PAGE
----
Opinions submitted to the Legislative Advisory Council's Company Law Subcommittee in the Ministry of Justice (Summary)
February 28, 2011
Chairman, Committee on Ecoomic and Corporate Law
(President and CEO, SANKYU Inc.)
- Many of the matters currently being discussed by the Legislative Advisory Council’s Company Law Subcommittee in the Ministry of Justice are those for which there is some doubt as to whether or not circumstances are urgent enough to require amendments to the law.
- If the government generalize from a small sampling of cases involving perpetrators who contravene or evade the law, tighten regulations accordingly, and impose cumbersome procedures on all companies, it will be highly probable that the Japanese economy as a whole will suffer from a loss of global competitiveness.
<I. Corporate governance>
- Under the Companies Act, a company with statutory auditors should not be obligated to appoint outside directors. If the appointment of outside directors were made a requirement pursuant to some set of official rules, it would be advisable to have this matter regulate through stock exchange listing rules.
- The tightening of requirements concerning the independence of outside directors is slightly premature. There is also little need at present to revise the so-called past career condition, which requires outside directors not to have been a managing director, employee, or other such member of the company or subsidiary in question at any time in the past.
- There is no need to establish a third form of corporate governance along with the system of statutory auditors and the system of committees as long as there is no prospect of its adoption by many companies.
- We oppose adoptioning a system under which employees decide on some candidates for statutory auditor since such a system would have significant adverse effects.
- The legal authority vested in statutory auditors is currently sufficient, such that the strengthening of authority to statutory auditors, including the authority to appoint and/or remove representative directors, are not required.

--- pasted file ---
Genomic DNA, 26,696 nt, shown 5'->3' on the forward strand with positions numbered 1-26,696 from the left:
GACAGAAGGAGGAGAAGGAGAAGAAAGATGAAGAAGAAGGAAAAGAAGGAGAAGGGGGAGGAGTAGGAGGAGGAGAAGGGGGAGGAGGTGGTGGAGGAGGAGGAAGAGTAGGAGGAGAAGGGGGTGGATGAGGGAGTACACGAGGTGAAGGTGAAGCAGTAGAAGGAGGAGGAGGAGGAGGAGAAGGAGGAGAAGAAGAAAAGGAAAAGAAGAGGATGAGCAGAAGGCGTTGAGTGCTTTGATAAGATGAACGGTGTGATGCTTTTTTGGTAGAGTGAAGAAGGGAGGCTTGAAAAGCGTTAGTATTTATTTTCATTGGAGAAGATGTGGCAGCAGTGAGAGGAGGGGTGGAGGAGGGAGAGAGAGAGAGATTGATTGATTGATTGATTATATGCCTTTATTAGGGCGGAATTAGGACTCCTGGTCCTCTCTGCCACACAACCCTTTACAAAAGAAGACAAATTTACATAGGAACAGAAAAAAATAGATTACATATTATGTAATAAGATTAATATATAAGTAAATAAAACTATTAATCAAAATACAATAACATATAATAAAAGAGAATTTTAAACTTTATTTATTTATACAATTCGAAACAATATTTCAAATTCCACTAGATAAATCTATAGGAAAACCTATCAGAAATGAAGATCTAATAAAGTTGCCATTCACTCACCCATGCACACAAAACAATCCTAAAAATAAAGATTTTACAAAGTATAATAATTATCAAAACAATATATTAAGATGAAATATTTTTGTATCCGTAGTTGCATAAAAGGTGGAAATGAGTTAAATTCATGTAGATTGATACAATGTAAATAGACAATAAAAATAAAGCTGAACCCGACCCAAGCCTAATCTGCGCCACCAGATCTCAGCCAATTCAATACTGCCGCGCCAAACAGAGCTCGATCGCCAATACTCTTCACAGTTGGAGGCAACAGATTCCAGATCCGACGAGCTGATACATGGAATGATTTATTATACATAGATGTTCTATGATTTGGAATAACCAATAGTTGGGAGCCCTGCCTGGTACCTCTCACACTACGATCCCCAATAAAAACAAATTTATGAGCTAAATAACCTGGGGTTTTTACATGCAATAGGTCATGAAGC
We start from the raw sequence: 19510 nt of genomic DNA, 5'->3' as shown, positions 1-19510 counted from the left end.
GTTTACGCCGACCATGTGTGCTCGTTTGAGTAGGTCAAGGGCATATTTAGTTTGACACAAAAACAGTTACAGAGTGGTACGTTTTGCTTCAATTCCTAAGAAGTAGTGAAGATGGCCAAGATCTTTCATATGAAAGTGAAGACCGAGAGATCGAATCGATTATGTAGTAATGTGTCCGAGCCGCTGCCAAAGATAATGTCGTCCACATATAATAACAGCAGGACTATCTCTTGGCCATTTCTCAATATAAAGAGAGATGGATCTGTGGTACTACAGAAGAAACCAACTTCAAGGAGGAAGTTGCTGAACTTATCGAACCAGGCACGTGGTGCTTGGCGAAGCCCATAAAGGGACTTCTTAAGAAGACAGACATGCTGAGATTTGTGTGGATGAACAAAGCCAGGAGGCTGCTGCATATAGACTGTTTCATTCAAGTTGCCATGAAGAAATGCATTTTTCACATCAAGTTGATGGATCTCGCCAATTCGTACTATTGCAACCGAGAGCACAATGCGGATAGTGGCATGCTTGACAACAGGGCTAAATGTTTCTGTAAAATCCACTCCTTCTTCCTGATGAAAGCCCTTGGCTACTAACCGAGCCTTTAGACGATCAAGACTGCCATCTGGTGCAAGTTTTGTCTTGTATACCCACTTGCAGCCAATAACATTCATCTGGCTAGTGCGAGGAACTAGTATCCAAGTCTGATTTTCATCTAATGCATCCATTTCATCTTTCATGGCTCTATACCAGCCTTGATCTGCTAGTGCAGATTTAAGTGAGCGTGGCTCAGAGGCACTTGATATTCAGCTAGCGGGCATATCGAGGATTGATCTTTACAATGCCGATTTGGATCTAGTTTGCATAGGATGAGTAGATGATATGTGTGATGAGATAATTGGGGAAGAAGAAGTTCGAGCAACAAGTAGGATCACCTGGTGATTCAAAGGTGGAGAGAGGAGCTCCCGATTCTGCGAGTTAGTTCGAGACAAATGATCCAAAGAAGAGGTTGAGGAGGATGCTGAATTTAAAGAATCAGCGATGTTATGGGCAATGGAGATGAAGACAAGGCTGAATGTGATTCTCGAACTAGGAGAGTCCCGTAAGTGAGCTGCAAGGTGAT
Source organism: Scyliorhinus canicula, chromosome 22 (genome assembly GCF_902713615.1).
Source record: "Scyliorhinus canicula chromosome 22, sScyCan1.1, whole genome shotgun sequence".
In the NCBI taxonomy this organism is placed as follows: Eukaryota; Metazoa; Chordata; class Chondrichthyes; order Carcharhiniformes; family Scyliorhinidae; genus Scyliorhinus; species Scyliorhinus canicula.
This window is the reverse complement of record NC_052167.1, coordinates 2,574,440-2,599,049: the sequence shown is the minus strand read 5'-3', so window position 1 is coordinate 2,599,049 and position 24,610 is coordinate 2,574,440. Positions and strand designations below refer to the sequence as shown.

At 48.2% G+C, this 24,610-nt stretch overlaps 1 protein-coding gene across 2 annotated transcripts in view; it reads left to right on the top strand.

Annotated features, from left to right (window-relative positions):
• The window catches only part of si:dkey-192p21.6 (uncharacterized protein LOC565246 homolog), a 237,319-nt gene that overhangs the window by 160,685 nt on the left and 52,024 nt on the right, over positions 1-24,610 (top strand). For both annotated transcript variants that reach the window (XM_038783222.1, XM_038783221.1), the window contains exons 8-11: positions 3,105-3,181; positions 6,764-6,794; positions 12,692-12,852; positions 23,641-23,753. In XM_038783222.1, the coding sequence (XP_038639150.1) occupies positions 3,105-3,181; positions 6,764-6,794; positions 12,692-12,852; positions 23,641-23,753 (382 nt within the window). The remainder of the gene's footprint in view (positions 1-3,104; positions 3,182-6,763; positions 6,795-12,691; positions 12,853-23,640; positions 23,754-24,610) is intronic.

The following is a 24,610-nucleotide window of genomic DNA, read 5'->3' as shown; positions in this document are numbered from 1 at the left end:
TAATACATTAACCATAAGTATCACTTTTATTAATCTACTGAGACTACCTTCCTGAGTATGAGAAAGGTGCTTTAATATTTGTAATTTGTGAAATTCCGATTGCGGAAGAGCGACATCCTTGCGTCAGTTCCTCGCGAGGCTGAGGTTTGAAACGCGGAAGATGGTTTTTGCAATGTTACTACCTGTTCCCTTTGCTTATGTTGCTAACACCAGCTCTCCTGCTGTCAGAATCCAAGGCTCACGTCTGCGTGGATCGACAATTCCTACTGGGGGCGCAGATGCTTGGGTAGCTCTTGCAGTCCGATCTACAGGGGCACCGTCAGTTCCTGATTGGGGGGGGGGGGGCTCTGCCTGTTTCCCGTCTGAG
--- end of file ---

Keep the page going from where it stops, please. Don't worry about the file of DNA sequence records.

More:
- The right of consent as currently retained by statutory auditors with respect to the determination of proposals to elect accounting auditors at general meetings of shareholders and the remuneration amounts to be paid to accounting auditors is sufficient, such that there is no need to convert the said right of consent to a right of decision.
- There is no need to introduce new provisions in the Companies Act with respect to the upgrading of staff members who support statutory auditors and audit committees, and the links between auditing and internal controls.
- Regulations governing increases in capital amounts by way of third-party allotments is sufficient for the time being through implemented amendments to the Tokyo Stock Exchange listing rules, such that there is no need at present to amend the Companies Act on this point.
<II. Parent-subsidiary relationship>
- There is no need to adopt far-reaching new systems as measures to protect the shareholders of parent companies in the context of relationships between formed parent companies and subsidiaries, such as so-called multiplex shareholders’ representative suits (a system to enable a shareholders’ representative suit to be brought by shareholders of a parent company directly against the directors of a subsidiary) and/or a new regulatin in which decision-making at subsidiaries is obligated to be brought before general meetings of shareholders of a parent company.
- A blanket ban on the listing of parent and subsidiary companies at the same time and on the listing of subsidiaries is definitely not an action that should be undertaken, even for the purpose of protecting the minority shareholders of subsidiaries in the context of relationships between formed parent companies and subsidiaries. In addition, while it would be possible to implement technical improvements as they might apply to regulations concerning transactions between parent companies and subsidiaries, there is no need to adopt such far-reaching new systems as those that might be seen in the German-style Konzern (conglomerate) Regulations and the concept of the fiduciary duty of dominant shareholders.
- Efforts with respect to the rules governing the processes of the formation and dissolution of the relationship between a parent company and a subsidiary should be limited at this time to technical improvements. The adoption of such far-reaching new systems as the raising of requirements for any resolution to be adopted at a shareholders' meeting when cashing out and European-style squeeze-out and sell-out procedures is not an action that should be undertaken.